Student Projects

I’ve worked on research projects with a number of students over the years. If you’re interested in doing the same, this page will give you an idea of the kind of work we do.

    • This summer (2020) I’ll be working with W&L students Kathleen McNeil and Jackson Gazin on continued fractions.
    • For the summer of 2018, I worked with W&L students Saimon Islam (we also worked together in 2016) and Eric Zhang (likewise, in 2017) on a nice article about polynomials with common tails (here it is, revised in 2019 and recently accepted by the MAA Monthly). We also had this problem (on the Galois group of a degree-six polynomial) appear in print in Mathematics Magazine (December 2018).
    • Over the years, I’ve helped many students add or edit entries in the Online Encyclopedia of Integer Sequences. W&L students Saimon Islam, Aaron Schmitt, and Yue Pan are credited in A272069. High-school student Shaoxiong Yuan (from China) contributed to many entries (see for example A049669), as did high-school students Eldin Sijaric (from Wales; A326369 and others), Michael Tulskikh (New Mexico; A052980, etc), Shuer Jiang (Maryland; A003269), Shahreer Al Hossain (New York; A000129), Ruijia Liu (China; A001644), ZhenShu Luan (Canada; A048879), Ziqian Jin (China; A000078), Advika Srivastava (India; A000078 and A001591), Rana Urek (Turkey; A030186), Miles Wu (China; A316726), Yu Xiao (China; A004146 and A005248), Kengbo Lu (China; A015518), Areebah Mahdia (Bangladesh; A179070), Qianyu Guo (China; A335559), and Oluwatobi Alabi (Kenya; A335560 and A335747) . My thanks to Pioneer Academics for creating these research opportunities with so many talented high-school students!
    • Pioneer student Ziqian Jin was able to develop her 2019 work with me into an article on Tetranacci numbers, which was just accepted for publication in Fibonacci Quarterly!
    • Pioneer student ZhenShu Luan and I had this problem (on continued fractions) accepted in the College Math Journal (to appear, November 2020).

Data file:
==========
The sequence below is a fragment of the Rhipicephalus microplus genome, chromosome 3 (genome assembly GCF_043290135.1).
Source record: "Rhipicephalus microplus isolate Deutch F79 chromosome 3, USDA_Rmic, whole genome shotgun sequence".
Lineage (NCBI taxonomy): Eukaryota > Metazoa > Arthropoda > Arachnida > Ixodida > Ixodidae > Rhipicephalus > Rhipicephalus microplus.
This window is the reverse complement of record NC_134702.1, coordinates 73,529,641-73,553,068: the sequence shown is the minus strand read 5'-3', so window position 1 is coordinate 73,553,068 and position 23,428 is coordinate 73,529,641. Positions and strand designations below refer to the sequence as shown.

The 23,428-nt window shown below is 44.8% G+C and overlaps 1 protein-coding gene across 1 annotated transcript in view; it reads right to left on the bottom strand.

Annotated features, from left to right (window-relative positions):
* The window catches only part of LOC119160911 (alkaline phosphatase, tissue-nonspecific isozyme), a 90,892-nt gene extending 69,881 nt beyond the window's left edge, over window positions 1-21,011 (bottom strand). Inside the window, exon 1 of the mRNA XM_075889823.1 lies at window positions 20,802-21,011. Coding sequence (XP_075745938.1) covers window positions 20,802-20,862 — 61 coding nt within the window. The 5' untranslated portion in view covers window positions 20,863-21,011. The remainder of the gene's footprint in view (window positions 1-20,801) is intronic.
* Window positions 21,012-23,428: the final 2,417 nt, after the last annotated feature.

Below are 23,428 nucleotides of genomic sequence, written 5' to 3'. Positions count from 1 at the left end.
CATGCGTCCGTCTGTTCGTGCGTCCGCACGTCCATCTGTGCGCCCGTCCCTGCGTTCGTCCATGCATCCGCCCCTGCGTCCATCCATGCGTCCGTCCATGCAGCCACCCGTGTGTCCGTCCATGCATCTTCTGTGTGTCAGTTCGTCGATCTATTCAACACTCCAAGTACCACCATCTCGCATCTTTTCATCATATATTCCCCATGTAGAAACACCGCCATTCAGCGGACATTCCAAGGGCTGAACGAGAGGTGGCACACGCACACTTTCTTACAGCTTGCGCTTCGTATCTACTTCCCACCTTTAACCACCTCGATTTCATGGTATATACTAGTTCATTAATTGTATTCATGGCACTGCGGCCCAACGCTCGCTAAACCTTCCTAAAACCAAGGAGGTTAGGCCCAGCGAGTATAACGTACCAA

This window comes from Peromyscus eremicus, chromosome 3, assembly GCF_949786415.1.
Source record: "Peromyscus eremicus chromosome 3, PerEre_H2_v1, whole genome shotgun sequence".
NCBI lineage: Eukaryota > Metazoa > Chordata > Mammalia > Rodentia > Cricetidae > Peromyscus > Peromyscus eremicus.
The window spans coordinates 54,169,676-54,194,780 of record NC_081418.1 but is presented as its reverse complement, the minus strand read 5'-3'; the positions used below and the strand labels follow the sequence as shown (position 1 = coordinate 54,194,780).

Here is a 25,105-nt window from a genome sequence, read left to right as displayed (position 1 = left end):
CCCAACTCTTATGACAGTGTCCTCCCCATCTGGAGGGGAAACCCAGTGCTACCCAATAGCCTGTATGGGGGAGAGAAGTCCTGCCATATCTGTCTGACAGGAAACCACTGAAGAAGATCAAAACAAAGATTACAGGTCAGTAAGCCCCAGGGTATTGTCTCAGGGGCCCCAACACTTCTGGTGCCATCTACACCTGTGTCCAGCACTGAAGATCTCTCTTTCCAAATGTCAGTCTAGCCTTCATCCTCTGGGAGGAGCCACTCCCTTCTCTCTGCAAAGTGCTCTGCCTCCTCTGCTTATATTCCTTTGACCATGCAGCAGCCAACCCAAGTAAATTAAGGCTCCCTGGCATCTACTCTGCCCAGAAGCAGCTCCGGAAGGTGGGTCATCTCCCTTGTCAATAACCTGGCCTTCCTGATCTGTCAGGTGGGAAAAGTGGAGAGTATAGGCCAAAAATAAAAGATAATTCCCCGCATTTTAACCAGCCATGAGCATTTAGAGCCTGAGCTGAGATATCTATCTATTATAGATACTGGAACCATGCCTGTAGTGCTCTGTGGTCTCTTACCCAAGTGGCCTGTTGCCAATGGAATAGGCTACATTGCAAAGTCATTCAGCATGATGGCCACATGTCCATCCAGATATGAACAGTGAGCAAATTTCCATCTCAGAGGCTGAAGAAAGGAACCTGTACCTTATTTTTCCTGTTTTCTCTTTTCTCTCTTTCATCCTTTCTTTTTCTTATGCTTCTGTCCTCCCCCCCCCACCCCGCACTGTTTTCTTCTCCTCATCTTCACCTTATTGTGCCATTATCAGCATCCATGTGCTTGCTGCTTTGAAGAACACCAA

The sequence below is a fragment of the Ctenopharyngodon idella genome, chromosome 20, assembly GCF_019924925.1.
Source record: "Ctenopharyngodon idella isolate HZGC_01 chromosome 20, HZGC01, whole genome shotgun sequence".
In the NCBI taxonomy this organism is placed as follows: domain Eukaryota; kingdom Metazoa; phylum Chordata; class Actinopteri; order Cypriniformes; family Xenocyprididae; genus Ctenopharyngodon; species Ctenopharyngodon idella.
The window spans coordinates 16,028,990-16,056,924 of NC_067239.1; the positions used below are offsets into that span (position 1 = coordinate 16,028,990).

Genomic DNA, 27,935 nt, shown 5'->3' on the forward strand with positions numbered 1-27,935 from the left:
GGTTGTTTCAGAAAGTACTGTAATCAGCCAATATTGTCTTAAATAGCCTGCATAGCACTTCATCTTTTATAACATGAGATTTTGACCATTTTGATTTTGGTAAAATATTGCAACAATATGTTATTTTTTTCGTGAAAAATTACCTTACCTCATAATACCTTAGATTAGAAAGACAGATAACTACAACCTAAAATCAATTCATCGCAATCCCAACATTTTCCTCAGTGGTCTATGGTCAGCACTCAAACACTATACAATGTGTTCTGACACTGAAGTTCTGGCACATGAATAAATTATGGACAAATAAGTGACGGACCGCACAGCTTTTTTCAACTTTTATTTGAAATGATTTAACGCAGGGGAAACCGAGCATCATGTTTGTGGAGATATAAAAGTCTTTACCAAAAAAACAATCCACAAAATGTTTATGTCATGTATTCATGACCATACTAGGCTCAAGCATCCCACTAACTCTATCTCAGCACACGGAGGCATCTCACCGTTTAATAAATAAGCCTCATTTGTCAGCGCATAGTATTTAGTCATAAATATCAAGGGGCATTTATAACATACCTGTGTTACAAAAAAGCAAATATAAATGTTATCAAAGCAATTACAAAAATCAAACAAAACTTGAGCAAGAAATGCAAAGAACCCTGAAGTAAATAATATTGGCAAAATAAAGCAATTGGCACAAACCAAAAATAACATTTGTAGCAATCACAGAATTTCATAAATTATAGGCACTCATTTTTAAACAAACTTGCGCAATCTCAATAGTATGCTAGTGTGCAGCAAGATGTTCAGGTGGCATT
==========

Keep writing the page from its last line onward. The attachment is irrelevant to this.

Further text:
• In 2017, I worked with W&L students Prakriti Panthi (rising sophomore), Anukriti Shrestha (rising junior), and Eric Zhang (rising sophomore) on a number of different topics. We had this problem (on decimal roots) appear in print in Mathematics Magazine (December 2017) and this article (on Ramanujan cubics) also appear in Mathematics Magazine (December 2019, volume 92, number 5), and this article (on finite subgroups of the modular group) was published by the Rocky Mountain Journal of Mathematics (2019, volume 49, number 4). Thanks to this collaboration, Prakriti, Anukriti, and Eric now have an Erdös number of 4.
    • Oh, and the December 2019 cover of Mathematics Magazine was inspired by our article on Ramanujan cubics (which we did in 2017)! (Artwork by David Riemann).
    • Oh, and Anukriti was featured in this article on the W&L home page!
    • In 2016, I worked with W&L students Saimon Islam (rising sophomore), Aaron Schmitt (rising junior), and Yue Pan (rising sophomore) on a nice little problem concerning the sum of two squares. We collaborated with another professor/undergraduate team from Wake Forest and ended up with this 21-page article which has now been published in Involve (2019, volume 12, issue 4, page 585-605). Thanks to this paper, Saimon, Aaron, and Pan now have an Erdös number of 3.